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VANCOUVER — The failure of Crown prosecutors to press a drug-addicted woman nearly murdered by Robert Pickton to testify against the serial killer has inspired new policy to support vulnerable witnesses.

B.C.’s criminal justice branch has implemented a series of new regulations that will help victims participate in criminal prosecutions, fulfilling a key recommendation made by the public inquiry looking into Vancouver’s missing women.

A 1997 trial against Pickton that may have stopped his killing rampage years earlier was called off when the Crown decided the woman he attacked was unreliable as a witness because she was a heroin addict.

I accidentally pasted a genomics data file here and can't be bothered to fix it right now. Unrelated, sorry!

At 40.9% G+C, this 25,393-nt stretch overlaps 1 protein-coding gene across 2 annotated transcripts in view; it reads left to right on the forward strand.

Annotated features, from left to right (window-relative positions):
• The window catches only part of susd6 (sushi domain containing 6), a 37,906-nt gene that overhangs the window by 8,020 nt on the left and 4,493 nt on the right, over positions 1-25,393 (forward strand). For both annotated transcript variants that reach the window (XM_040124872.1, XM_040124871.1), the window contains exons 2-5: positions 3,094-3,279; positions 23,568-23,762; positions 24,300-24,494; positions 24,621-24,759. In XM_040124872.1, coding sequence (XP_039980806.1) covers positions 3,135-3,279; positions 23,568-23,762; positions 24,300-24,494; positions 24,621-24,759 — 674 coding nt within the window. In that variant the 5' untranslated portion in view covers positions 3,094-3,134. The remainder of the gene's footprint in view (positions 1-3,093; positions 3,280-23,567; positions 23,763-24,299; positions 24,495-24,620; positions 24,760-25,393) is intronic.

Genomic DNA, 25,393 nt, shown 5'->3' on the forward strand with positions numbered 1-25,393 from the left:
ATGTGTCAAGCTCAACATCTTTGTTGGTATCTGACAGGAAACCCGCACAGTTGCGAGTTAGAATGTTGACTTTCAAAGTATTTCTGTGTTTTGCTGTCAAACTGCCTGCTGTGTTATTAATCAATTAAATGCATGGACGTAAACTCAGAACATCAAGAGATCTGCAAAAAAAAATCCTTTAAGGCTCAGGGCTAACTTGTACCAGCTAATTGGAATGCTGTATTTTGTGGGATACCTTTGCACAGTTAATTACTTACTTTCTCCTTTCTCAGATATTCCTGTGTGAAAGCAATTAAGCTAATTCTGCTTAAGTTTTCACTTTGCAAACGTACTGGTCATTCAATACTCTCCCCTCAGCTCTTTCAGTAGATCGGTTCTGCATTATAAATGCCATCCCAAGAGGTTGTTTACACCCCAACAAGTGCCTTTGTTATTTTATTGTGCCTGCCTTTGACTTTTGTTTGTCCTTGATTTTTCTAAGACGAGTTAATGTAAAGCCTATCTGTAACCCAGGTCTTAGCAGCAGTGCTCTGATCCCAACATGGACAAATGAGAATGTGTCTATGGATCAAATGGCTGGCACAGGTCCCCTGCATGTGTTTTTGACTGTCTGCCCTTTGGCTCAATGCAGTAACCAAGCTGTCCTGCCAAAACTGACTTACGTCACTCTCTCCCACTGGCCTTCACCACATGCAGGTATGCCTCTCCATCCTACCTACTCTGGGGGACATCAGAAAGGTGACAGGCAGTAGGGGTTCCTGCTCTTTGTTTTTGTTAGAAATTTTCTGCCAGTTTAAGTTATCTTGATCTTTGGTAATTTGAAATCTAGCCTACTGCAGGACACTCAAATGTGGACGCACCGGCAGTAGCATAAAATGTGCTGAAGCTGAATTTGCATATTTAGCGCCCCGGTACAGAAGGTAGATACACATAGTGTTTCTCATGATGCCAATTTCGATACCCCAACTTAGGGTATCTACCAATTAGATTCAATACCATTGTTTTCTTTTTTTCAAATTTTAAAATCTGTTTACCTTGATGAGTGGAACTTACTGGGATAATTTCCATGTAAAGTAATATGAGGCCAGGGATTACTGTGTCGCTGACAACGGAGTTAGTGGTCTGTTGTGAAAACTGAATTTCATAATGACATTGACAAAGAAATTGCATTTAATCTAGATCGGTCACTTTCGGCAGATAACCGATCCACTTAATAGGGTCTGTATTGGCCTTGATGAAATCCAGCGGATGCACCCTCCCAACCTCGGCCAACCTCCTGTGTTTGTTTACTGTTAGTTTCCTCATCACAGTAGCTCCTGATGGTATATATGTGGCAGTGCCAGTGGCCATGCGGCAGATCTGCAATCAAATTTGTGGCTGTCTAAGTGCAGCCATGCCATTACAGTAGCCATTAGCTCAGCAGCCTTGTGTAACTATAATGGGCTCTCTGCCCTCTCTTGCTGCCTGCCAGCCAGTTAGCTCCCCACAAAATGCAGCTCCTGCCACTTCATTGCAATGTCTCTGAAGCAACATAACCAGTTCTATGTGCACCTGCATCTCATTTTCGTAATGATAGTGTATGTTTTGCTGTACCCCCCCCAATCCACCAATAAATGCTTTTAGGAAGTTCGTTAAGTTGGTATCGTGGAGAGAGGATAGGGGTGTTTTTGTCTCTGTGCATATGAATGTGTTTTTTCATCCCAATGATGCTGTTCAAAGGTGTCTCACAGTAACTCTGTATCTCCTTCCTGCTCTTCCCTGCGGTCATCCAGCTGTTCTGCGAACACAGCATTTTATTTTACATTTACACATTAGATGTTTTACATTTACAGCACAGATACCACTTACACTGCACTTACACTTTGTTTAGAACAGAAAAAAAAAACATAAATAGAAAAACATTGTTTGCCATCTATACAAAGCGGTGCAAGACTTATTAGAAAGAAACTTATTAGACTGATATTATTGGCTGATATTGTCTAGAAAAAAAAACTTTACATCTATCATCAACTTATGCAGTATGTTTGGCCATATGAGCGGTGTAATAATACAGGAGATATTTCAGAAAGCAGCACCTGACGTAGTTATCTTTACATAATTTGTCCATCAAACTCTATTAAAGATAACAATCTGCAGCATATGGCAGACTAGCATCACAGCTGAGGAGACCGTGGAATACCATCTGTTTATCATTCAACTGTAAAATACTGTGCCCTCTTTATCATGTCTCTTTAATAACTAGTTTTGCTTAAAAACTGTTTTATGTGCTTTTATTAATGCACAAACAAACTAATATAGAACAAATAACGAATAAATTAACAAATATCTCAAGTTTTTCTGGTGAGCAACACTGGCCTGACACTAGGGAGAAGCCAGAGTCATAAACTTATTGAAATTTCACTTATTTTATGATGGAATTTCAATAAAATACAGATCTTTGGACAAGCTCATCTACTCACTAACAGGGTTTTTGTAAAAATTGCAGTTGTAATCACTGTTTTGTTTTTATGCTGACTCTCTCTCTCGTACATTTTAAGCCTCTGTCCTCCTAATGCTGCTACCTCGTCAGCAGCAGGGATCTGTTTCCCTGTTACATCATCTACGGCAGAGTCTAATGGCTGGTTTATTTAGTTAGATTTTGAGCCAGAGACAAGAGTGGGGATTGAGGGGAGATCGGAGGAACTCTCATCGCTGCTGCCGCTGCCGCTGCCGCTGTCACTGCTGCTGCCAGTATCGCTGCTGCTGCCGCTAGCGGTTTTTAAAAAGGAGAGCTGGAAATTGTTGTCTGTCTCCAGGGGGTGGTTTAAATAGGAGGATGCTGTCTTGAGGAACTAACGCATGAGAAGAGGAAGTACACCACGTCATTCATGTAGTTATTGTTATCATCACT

The new policy recognizes that for cases involving allegations of serious personal injury, vulnerable victims require ongoing support and their participation in the justice system needs to be encouraged.

Missing women inquiry commissioner Wally Oppal says the new policy is right on, noting a major downfall in the Pickton case was that women distrusted police and that meant authorities sometimes missed crucial information.

Pickton was originally charged with killing 26 women, most of them from Vancouver’s impoverished Downtown Eastside, but the remaining charges were stayed when he was convicted of killing six women.

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